If you’re considering installing a Commerce water feature, there are several things to consider before you make your final decision. You’ll want to consider the cost, but there’s another important factor – the sound of the water. The sounds of Commerce water features can be soothing, depending on the volume and movement of the water. In addition to the look of the Commerce water feature, the sound is important to its functionality as well. If you’re not sure which sound is right for your home, here are some factors to consider:


The EPA is considering limiting PFAS in commerce water through a rule. Currently, only three PFAS are permitted in commerce water, and the EPA is exploring other options, including the Toxic Substances Control Act. By 2023, the EPA plans to propose limits for certain PFAS chemical manufacturers, including plastics and synthetic fiber. The law would also regulate the discharge of PFAS from metal finishing operations. The EPA is also looking at airports as potential sources of PFAS pollution and landfills for possible limits on PFAS.

The study is being released at a critical time for the refinery to comply with new requirements under AB 756. The law requires that the water agency conduct an extensive public notification campaign, using a variety of methods, including newspaper, electronic and print media. The agency also issued guidelines for prospective public notification, which indicated that they would be able to meet the requirements for AB 756 by using a running average of quarterly samples.

The Commerce City, Colorado, has sent a letter to the Suncor oil refinery stating that the refinery is causing PFAS pollution in its water supply. The suit alleges that Suncor is a major contributor to PFAS pollution in the city. Although there is no official source of the contamination, it is likely to be absorbed by crops, which then enter the water supply and end up in the body of humans. Likewise, Suncor’s stormwater outfalls are a contributing factor to the overall impact of PFAS on Colorado’s waterways.


On January 17, 2017, the EPA published a proposed rule making regarding lead in plumbing materials and fixtures. This proposal codifies aspects of the 2011 Safe Drinking Water Act and Community Fire Safety Act. Both acts amend the Safe Drinking Water Act to prohibit lead-containing plumbing materials and fixtures in human-consumed water systems. The proposed rule also revised the definition of lead-free plumbing products and fixtures, and established a statutory method for calculating the amount of lead in a plumbing fixture or pipe.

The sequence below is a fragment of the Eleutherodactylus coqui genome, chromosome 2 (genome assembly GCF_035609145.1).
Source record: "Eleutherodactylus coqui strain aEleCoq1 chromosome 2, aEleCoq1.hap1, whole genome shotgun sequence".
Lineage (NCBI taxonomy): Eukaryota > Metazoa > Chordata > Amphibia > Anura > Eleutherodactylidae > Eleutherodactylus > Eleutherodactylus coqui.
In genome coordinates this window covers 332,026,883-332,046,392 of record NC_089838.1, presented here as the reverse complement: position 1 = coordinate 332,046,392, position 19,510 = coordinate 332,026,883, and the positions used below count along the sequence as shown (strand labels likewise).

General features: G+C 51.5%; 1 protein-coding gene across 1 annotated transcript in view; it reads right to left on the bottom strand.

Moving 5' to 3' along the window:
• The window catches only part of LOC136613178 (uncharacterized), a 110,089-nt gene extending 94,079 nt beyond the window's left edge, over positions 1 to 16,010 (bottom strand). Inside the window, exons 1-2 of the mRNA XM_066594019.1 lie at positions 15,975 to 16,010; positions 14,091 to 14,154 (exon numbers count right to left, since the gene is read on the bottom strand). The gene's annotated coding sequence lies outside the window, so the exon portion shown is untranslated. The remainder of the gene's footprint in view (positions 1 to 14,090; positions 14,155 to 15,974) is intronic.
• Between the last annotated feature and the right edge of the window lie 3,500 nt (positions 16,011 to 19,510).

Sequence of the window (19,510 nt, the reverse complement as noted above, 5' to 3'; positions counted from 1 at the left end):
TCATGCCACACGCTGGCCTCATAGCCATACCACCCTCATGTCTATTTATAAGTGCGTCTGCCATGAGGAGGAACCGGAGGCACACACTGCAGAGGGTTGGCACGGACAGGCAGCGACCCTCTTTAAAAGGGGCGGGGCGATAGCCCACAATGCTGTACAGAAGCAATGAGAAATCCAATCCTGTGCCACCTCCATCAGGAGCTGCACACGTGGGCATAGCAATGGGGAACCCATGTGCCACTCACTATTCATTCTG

Although lead levels in Commerce water are low, many residents should be aware of the dangers of lead in their water supplies. Although the EPA has set a safe level of 0.015 mg/L for drinking water, lead contamination in tap water can still be dangerous, especially for the immune system. To minimize your exposure to lead, buy certified bottled water and store it at home. This method eliminates the need for home testing. However, certified bottled water may not be the best long-term solution for your drinking water.

In addition, EPA is establishing new requirements for plumbing products that are introduced into commerce. These new rules will help ensure that plumbing products are lead-free, and that their use in public water systems and residential and nonresidential facilities is compliant with the regulation. Ultimately, it will help consumers by reducing their risk of exposure to lead, and saving the environment. But first, you should understand the EPA’s final rule.


Commerce has received several water quality advisory letters citing trihalomethanes as one of the contaminants. These pollutants do not cause any immediate health risk and are not present in significant amounts. However, these levels can increase with the age of water, and therefore, consumers should flush their systems regularly to reduce the level of trihalomethanes. To reduce the level of trihalomethanes, the water treatment system should be improved.

In many parts of the world, tap water lacks improved sources of water and sanitation. This lack of access results in high rates of waterborne diseases and illnesses, including cancer. Chlorination is an important public health intervention to control waterborne infectious diseases, but this process produces several unwanted chemical byproducts, including trihalomethanes. Trihalomethanes may be ingested, absorbed through dermis, and accumulated in the body over years.